Map. Engraving with hand coloring. Image measures 15.25" x 20".
This important 1638 map by Willem Blaeu provides an unexpected and unequalled view of the nascent colonies of New Netherlands, labeled with its Latin equivalent of Nova Belgica, and New Amsterdam. Oriented to the west, it proceeds from south at top to north at bottom, producing an oddly oriented but highly detailed account of the coastline. This map publicizes the 1613 discoveries of Dutch captain Adriaen Block, who added to contemporary accumulated knowledge of the coastline through his voyages around Long Island and the Cape. Block's contributions, as noted on his well-known chart of 1614, include the recognition and naming of the islands of Manhates (Manhattan) and Matowacs (Long Island); detailing of the valleys of the Hudson and Connecticut Rivers; and labeling of Nieu Pleimonth, Fort Orange (formerly Fort Nassau), and various other Dutch settlements. While Blaeu repeats the inaccurate horizontality of the coast, he adds to public knowledge of the new continent by depicting local wildlife, including deer, foxes, bears, egrets, rabbits, cranes, and turkeys. Beavers and otters also appear for the first time, although it seems Dutch settlers had not yet discovered that beavers are herbivores, since one is shown clutching a fish in its mouth. The upper left corner of the map contains two inset illustrations of Mohegan villages that, despite their idealization, nonetheless offer insight into the tiny icons of Indian villages dotting the landscape.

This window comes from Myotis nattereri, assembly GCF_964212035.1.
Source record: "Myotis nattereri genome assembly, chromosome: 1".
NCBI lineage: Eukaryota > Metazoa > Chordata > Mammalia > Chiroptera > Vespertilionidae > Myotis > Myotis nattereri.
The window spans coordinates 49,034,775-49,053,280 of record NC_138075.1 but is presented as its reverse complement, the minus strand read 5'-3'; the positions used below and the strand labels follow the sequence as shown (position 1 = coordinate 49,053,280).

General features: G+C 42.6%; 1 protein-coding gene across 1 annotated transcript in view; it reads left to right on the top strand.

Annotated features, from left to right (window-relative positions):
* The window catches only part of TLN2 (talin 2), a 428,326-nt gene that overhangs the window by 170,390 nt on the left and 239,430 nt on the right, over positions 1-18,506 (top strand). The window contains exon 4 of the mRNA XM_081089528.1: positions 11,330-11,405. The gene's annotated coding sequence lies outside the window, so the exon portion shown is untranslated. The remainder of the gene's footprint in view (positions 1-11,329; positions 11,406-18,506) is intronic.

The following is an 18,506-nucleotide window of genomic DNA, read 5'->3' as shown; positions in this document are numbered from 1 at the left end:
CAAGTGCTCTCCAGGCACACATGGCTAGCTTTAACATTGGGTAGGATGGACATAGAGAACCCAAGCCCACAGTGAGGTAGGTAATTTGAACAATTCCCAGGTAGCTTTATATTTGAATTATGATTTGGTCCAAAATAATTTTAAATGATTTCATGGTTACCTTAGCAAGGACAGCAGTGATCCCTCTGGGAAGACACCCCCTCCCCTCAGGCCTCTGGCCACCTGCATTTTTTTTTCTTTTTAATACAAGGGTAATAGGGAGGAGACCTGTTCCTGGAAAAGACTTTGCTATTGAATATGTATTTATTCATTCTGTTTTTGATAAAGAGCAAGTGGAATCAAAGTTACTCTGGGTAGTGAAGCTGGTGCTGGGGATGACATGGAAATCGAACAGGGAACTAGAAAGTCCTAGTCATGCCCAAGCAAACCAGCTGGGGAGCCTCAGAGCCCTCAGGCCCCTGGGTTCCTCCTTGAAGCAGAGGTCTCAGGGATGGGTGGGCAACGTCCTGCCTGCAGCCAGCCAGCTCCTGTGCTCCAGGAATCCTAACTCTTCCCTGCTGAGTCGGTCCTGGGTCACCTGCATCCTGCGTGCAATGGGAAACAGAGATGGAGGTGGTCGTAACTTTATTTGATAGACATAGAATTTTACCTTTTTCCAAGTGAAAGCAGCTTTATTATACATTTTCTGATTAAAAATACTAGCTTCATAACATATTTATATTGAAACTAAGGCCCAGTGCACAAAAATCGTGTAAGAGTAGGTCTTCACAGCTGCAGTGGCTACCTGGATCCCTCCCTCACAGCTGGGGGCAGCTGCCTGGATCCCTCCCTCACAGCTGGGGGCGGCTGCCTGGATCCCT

First issued in 1635, Blaeu's map was later issued in a number of editions; the French text on verso identifies this particular map as being included in the 1638 French edition of "Le Theatre du Monde." The map is in good condition with minor wear along original centerfold and expert verso repair to lower centerfold. Original plate mark is visible. Full original margins.
One of the most prolific Dutch mapmakers of his time, Willem Blaeu (1571-1638) started one of the most famous map publishing firms of the 17th century. It was at this time that the Dutch controlled the map trade, and their ornate and beautiful maps had immense popularity. Blaeu and his family worked out of Amsterdam and was instrumental in driving this dominance in his lifetime, and this legacy was continued by his sons. This map of the new colonies was one of the most beautiful maps of the Americas from the 17th century.